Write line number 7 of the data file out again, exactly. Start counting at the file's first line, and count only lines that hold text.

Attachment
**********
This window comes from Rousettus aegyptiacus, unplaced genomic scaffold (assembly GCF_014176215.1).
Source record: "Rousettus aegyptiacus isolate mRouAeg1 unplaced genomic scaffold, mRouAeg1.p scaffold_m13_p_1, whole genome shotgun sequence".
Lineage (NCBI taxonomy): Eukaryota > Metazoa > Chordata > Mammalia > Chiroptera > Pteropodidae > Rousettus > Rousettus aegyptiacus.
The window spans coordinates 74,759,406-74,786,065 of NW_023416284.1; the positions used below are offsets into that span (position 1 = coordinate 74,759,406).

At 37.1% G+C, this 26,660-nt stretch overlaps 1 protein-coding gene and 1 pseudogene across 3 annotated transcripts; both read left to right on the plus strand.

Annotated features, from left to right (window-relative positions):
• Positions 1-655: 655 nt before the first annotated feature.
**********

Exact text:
• Positions 1-655: 655 nt before the first annotated feature.